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Document: Report to Congress on U.S. Strategic Nuclear Forces

The following is the March 10, 2016 Congressional Research Service report, U.S. Strategic Nuclear Forces: Background, Developments, and Issues.

  • Curtis Conway

    Outstanding article Amy . . . that was concise and articulate. The rationale, its development, and continued relevance of our Nuclear TRIAD is discussed in detail demonstrating in very specific terms why monkeying with this methodology of Nuclear Deterrence would be fraught with much uncertainty of effect or utility, introducing unforeseen RISK into this very delicate equation.

    “Some analysts see the Air Force’s possible renewed interest in these concepts as a step backward; they argue that the United States should consider retiring its ICBM force, and should not consider new, expensive schemes to increase the missiles’ capabilities.”

    These folks (analyst?!) obviously are not qualified to perform their task for they have not followed Russian improvements in their mobile nuclear missile employment programs, nor have they stayed up to date with Chinese accelerated growth in their Strategic Rocket Force programs, including Tactical Ballistic Missiles targeting land and naval targets. Both nations forces have modernized/grown respectively, and are well exercised. Russian exercises demonstrated by creations of modern art in the stratosphere in the Northern latitudes (google search [video] Norwegian Spirals).

    During this redesign period we should take full advantage of commonality of the USAF GBSD and USN FBMs in there replacement design (as with the fuse), entertaining some input from the United Kingdom, and retain a mobile basing model which provides versatility in the future, and consider modifications to the ICBM’s post-boost propulsion system components, as was performed in the Propulsion System Rocket Engine (PSRE) program, that will give the ICBM its additional range. This provides a FBM common rocket with [ICBM] post-boost phase motor on top, delivering a common package that can contain the appropriate sized warhead. Who knows what the future will bring. Also commonality of USAF/USN systems will reduce logistics, maintenance and training cost over the long term, while providing that basing versatility. We do not want to give too much to a potential adversary that already has mobile basing as a planning factor that further confuses the equation.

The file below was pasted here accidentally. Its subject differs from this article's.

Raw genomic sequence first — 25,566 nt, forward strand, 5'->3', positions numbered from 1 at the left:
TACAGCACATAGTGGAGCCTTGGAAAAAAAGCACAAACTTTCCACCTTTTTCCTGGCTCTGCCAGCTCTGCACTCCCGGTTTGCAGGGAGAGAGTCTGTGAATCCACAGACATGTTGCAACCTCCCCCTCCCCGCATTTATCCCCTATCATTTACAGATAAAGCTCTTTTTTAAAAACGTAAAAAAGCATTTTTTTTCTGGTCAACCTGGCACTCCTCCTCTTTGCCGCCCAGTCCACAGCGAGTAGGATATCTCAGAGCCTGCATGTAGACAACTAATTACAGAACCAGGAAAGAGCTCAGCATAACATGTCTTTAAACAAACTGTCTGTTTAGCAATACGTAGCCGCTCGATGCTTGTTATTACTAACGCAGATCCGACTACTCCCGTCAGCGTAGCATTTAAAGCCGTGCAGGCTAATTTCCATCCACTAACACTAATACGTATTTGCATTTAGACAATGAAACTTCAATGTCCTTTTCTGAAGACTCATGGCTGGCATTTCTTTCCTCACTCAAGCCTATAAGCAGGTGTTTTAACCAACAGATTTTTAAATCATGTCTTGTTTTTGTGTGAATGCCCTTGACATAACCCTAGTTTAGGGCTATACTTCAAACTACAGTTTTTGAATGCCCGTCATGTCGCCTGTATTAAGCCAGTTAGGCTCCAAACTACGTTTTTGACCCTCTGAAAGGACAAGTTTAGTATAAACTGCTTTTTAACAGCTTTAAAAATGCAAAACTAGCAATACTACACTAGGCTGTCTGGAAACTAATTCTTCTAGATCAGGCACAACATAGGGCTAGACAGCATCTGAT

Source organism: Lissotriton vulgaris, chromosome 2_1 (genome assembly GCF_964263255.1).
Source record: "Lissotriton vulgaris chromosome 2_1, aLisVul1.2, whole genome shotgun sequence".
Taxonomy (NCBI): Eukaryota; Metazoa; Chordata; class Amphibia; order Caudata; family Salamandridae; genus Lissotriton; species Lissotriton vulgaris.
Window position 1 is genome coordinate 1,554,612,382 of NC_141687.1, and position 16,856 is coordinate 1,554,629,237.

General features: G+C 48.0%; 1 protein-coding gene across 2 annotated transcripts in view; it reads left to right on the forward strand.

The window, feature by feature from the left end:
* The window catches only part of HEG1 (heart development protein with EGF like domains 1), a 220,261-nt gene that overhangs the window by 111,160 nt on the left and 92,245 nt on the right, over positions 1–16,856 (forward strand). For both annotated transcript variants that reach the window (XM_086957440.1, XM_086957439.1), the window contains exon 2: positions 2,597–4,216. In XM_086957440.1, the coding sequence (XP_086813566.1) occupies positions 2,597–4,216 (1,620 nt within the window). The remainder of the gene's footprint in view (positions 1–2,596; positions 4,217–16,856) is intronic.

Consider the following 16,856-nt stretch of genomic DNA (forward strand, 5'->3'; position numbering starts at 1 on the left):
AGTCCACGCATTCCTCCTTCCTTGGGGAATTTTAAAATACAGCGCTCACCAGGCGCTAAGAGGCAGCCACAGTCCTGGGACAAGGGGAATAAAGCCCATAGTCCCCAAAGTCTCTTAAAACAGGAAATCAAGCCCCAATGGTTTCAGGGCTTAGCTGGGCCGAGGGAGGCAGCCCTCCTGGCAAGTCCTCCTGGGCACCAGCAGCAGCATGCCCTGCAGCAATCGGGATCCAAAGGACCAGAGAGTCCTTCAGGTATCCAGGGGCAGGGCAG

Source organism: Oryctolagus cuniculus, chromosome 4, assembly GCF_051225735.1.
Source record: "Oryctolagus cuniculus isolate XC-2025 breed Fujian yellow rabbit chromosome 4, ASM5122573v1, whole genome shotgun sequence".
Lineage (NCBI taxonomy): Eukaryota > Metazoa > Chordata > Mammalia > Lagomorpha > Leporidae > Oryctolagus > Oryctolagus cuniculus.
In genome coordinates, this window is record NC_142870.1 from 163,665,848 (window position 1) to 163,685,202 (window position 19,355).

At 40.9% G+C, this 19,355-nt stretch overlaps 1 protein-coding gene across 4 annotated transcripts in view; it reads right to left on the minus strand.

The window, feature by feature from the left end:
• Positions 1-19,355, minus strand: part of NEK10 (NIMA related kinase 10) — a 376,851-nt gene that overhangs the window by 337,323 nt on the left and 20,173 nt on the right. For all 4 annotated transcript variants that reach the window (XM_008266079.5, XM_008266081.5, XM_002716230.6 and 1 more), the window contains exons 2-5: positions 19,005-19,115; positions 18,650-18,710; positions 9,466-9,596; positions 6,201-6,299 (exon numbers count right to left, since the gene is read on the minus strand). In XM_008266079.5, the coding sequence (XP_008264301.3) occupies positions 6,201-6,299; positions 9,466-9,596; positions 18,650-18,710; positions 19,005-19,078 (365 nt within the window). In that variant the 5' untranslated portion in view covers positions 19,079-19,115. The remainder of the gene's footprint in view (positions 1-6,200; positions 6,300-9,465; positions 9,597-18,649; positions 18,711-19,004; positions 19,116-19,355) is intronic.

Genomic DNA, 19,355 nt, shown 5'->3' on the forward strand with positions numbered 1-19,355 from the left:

“This change in [Bangor-Kings Bay] basing pattern apparently reflected changes in the international security environment,…”.

    This could very well happen again, given rapid changes taking place in the European Theater. A rebalancing of the FBM force could take place in the short term again.

    “…the United States does not maintain a single, unified budget for nuclear weapons and other nuclear activities.”

    TIME FOR THIS TO CHANGE . . . for without the Nuclear Deterrent, in force, solid and inviolate, nothing else matters, and this must be funded outside the constraints of the Budget Control Act in 2011.

    The National Sea-based Deterrence Fund (P.L. 113-291, §1022) should be renamed the ‘National Strategic Fund’ covering all Nuclear Strategic National Assets under National Command Authority including:
    • The ICBM/FBM modernization/replacements
    • Ohio [submarine] Replacement (OR)
    • Warhead maintenance and upgrades, including LRSO development and test
    • All nuclear delivery aspects of the B-21 Bomber, and other aviation platforms capable of delivering nuclear weapons
    • All NCA command and control fleet that support these activities
    o E-6B Mercury [TACAMO] specifically
    o And equipment sets on E-4B National Command Operations Centers & Air Force One, and shore stations that support these activities, because they are dual use